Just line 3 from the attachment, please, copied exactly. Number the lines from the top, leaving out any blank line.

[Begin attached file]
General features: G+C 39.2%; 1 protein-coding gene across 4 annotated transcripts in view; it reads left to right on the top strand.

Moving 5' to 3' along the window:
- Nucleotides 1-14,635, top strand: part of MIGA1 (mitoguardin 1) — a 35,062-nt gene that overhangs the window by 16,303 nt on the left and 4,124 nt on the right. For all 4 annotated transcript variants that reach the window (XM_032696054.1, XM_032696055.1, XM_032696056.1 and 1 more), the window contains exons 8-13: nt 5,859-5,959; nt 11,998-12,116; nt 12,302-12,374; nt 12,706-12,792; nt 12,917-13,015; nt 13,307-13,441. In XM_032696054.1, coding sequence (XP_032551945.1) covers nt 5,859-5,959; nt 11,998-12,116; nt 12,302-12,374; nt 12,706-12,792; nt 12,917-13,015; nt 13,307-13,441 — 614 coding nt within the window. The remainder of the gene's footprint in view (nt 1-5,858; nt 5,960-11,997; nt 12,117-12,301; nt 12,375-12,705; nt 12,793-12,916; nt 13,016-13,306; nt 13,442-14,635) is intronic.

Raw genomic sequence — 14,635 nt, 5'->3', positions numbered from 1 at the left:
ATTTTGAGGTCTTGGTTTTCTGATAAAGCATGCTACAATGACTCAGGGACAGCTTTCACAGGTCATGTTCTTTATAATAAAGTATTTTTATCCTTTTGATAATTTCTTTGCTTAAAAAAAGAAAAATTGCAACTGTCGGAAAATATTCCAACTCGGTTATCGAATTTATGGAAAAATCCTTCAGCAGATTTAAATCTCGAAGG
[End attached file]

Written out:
- Nucleotides 1-14,635, top strand: part of MIGA1 (mitoguardin 1) — a 35,062-nt gene that overhangs the window by 16,303 nt on the left and 4,124 nt on the right. For all 4 annotated transcript variants that reach the window (XM_032696054.1, XM_032696055.1, XM_032696056.1 and 1 more), the window contains exons 8-13: nt 5,859-5,959; nt 11,998-12,116; nt 12,302-12,374; nt 12,706-12,792; nt 12,917-13,015; nt 13,307-13,441. In XM_032696054.1, coding sequence (XP_032551945.1) covers nt 5,859-5,959; nt 11,998-12,116; nt 12,302-12,374; nt 12,706-12,792; nt 12,917-13,015; nt 13,307-13,441 — 614 coding nt within the window. The remainder of the gene's footprint in view (nt 1-5,858; nt 5,960-11,997; nt 12,117-12,301; nt 12,375-12,705; nt 12,793-12,916; nt 13,016-13,306; nt 13,442-14,635) is intronic.